My father's review of the Hindu's November Music festival so far-
"The first three days of the 'The Hindu' November fest were a mixed fare. The hand-out described the opener Girija Devi as having "mesmerised three generations of audiences..." but one could not help thinking it was time the grand old lady took some rest and confined herself to teaching the upcoming generations. There were a few brief moments when the lady sizzled but she ran out of steam even as you tried to sit up in your push back seat. As she faded away her very able 'vocal support' Ms. Sunanda Sharma took over and sang delightfully well. In coming years let us look out for the solo performances by Ms. Sharma! I wondered why our stars never like to call it quits... During the break I asked the lady in the next seat what she thought of the performance. There were tears in her eyes as she responded in a voice gone hoarse with emotion that she was blessed to be there and perhaps it may be the last time she will get to hear the the great Girija Devi. I suppose, faced with such adulation, it is difficult to quit.
Next day we had wonderful sitar performance by Shujaat Husain Khan. He took a little time to warm up but it was fortunate he insisted on skipping the commercial break (in a barely two hours performance). The (two!!) tabla accompanists were engaging as well. It was wonderful as he mouthed the words of the lighter closing numbers. The audience could enjoy both the poetry and the sounds of the sitar.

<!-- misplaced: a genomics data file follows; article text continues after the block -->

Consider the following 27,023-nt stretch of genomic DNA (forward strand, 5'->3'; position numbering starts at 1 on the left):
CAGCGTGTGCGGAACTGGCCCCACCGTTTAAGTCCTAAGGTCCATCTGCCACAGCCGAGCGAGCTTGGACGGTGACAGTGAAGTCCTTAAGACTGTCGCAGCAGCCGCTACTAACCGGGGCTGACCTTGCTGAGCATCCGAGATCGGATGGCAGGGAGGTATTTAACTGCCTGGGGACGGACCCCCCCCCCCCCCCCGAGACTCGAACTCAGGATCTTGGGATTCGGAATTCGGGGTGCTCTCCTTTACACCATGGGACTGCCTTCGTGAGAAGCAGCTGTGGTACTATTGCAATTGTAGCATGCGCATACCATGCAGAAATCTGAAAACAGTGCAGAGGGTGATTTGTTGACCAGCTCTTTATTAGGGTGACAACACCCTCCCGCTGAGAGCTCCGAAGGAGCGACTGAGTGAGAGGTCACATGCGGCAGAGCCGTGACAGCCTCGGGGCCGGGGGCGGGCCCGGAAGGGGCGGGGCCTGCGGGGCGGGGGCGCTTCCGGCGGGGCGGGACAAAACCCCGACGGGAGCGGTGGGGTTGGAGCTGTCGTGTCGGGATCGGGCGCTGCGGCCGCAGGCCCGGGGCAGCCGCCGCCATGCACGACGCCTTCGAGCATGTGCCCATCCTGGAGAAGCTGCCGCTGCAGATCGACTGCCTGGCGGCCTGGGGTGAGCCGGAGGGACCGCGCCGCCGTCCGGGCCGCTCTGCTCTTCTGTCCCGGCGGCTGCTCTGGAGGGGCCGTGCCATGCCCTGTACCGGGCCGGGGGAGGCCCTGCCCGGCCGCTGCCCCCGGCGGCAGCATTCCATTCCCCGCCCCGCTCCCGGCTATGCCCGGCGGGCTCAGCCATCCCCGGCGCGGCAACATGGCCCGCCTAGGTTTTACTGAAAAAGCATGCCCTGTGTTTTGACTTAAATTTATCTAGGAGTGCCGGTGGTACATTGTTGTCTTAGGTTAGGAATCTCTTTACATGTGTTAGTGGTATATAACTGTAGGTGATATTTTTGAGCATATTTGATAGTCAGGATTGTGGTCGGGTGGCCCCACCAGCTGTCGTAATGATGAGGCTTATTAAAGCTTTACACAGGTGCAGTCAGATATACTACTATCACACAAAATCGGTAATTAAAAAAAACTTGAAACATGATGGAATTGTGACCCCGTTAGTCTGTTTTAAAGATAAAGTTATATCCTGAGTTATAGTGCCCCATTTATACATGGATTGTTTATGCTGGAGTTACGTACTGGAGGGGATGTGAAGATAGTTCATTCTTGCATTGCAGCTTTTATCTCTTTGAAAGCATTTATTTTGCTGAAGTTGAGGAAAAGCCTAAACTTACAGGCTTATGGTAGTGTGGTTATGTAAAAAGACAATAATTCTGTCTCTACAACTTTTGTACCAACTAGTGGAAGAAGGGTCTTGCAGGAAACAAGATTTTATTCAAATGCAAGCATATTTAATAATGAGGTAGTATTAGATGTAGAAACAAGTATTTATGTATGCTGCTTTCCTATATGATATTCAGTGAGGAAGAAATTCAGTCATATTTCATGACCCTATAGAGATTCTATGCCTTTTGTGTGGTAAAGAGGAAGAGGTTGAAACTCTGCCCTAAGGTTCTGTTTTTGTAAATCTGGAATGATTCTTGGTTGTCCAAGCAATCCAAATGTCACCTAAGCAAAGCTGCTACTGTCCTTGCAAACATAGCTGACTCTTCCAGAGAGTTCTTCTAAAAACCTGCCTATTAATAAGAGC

On Sunday the 16th November, ' four voices recreated the magic of an era gone by'. It is a challenge for four South Indian artists ( at least in origin) to recreate the magic of Hindi film music from Bajju Bawara to Aradhana. Srinivas who choreographed as well led the singing was truly nervous as he asked for water on-stage before he could start off! Anooradha Sriram even dressed up in tight (chusth in Hindi) salwar kameez like Asha Parekh to provide sufficient visual clues in case her 'singing was not up to the mark'. So tight was the outfit that, by her own admission, she could change into another for her 'mera nam chinchinchoo' number. She really did tease the audience. The young ones of the quartet Naresh (with the best diction among the four) and Chinmayi will continue to enthrall us for many decades. While the singing and the orchestra were perfect, one could detect errors in pronunciation and words. The group would do well to engage a native Hindi speaker with a passion for film songs.
We have a break of three days now. Hopefully the second half will also throw up some interesting fare. "
And you could go here, here and here for The Hindu's own review of the three evenings.
**************Safety week was held at office and as I mentioned earlier ( and no body noticed)- I won Rs 500 for the quiz- first prize. I also judged a drawing contest for employees- what enthu and talent! First time i have been called upon to judge anything in office. . . I must be aging, given my office norms.